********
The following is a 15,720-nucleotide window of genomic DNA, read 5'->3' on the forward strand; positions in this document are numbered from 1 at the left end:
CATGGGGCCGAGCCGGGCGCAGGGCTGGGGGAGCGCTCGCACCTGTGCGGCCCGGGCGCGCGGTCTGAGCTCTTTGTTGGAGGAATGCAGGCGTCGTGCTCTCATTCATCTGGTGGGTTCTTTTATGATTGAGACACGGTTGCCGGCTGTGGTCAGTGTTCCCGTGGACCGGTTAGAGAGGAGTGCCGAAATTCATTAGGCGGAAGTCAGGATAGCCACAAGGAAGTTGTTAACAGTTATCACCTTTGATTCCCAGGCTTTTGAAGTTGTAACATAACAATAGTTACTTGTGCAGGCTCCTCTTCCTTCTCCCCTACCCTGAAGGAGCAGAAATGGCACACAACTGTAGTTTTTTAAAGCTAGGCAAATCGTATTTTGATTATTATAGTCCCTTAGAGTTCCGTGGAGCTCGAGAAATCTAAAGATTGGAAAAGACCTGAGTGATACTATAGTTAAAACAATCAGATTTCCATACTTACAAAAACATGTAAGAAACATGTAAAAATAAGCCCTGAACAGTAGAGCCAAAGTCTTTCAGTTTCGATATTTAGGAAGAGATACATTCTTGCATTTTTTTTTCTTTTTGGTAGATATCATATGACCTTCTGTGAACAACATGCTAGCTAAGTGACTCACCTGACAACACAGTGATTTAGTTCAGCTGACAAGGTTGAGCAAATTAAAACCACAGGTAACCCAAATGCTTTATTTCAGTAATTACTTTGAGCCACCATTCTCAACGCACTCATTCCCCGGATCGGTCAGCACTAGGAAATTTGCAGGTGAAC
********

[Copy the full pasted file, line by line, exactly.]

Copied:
The following is a 15,720-nucleotide window of genomic DNA, read 5'->3' on the forward strand; positions in this document are numbered from 1 at the left end:
CATGGGGCCGAGCCGGGCGCAGGGCTGGGGGAGCGCTCGCACCTGTGCGGCCCGGGCGCGCGGTCTGAGCTCTTTGTTGGAGGAATGCAGGCGTCGTGCTCTCATTCATCTGGTGGGTTCTTTTATGATTGAGACACGGTTGCCGGCTGTGGTCAGTGTTCCCGTGGACCGGTTAGAGAGGAGTGCCGAAATTCATTAGGCGGAAGTCAGGATAGCCACAAGGAAGTTGTTAACAGTTATCACCTTTGATTCCCAGGCTTTTGAAGTTGTAACATAACAATAGTTACTTGTGCAGGCTCCTCTTCCTTCTCCCCTACCCTGAAGGAGCAGAAATGGCACACAACTGTAGTTTTTTAAAGCTAGGCAAATCGTATTTTGATTATTATAGTCCCTTAGAGTTCCGTGGAGCTCGAGAAATCTAAAGATTGGAAAAGACCTGAGTGATACTATAGTTAAAACAATCAGATTTCCATACTTACAAAAACATGTAAGAAACATGTAAAAATAAGCCCTGAACAGTAGAGCCAAAGTCTTTCAGTTTCGATATTTAGGAAGAGATACATTCTTGCATTTTTTTTTCTTTTTGGTAGATATCATATGACCTTCTGTGAACAACATGCTAGCTAAGTGACTCACCTGACAACACAGTGATTTAGTTCAGCTGACAAGGTTGAGCAAATTAAAACCACAGGTAACCCAAATGCTTTATTTCAGTAATTACTTTGAGCCACCATTCTCAACGCACTCATTCCCCGGATCGGTCAGCACTAGGAAATTTGCAGGTGAAC